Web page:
National Farmers’ Union Scotland (NFUS) has expressed its concern over Tesco and Asda’s lack of support for Scottish lamb.
The call was made after it became evident that levels of import were “disappointing” in the two major supermarkets, despite Morrisons, Marks & Spencer and Sainsbury’s fully supporting Scottish or British lamb.
NFUS has explained that the new lamb season is currently peaking, which is why it is so crucial that the retailers show their support.
NFUS president Nigel Miller explained that retailers were “key to a successful season” for Scottish lamb. He explained that the new Scotch lamb promotional campaign, entitled ‘Wham, Bam, Thank You Lamb’, launched by Quality Meat Scotland (QMS), should have encouraged the retailers to stock Scottish lamb.
“This is the time of year when supplies of quality, tasty Scottish lamb are plentiful and the industry’s promotional work focuses on encouraging shoppers to seek out and put some Scottish lamb in their baskets,” he said.
He further stated that, on a routine visit, which is regularly made by NFUS, around half of shelf space in Tesco and Asda was stocked with New Zealand or Australian imports.
Miller said: “Given that there are ample supplies of great Scottish lamb coming forward from farms, we will be urging Tesco and Asda to get right behind the campaign and dedicate more space to home-produced product on their shelves. We hope, when we revisit these stores in the weeks ahead, significantly more packs of Scottish lamb will be filling the shelves.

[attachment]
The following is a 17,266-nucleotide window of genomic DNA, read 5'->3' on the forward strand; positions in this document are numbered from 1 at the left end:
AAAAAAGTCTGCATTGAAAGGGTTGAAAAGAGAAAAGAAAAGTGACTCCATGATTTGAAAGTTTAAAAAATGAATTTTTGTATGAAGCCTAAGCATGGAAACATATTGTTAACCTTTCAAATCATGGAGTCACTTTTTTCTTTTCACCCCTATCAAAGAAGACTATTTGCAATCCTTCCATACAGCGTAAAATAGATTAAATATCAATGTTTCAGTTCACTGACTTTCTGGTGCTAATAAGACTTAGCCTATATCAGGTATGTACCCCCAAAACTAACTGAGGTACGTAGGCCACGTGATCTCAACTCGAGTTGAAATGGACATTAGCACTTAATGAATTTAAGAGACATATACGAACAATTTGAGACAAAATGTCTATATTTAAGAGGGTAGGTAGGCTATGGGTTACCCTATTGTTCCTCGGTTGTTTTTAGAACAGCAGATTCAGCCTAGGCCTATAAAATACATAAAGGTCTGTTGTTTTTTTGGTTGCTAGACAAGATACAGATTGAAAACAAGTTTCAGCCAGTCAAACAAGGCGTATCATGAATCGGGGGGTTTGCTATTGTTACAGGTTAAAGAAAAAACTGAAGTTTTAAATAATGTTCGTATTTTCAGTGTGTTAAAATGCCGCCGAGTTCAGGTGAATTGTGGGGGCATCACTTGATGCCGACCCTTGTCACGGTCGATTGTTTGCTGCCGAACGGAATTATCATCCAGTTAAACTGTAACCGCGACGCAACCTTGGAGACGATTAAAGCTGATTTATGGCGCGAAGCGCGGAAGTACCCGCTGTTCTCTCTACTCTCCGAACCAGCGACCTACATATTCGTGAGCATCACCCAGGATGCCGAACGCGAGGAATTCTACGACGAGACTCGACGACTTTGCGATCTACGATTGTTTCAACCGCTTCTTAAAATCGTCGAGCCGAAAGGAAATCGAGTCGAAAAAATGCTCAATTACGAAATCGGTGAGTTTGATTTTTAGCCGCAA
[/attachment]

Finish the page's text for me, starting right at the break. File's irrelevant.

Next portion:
“Although we are at the start of the season, a higher level of commitment from Tesco and Asda to home-produced product would send out a positive message to farmers. That will generate the confidence and stability needed on sheep farms and help to ensure that lambs continue to be brought forward to the marketplace in an orderly manner and in the best condition.”
The campaign will run through September and aims to encourage all retailers to get on board, following on from customer demand for “fresh, tasty local product”, according to Miller.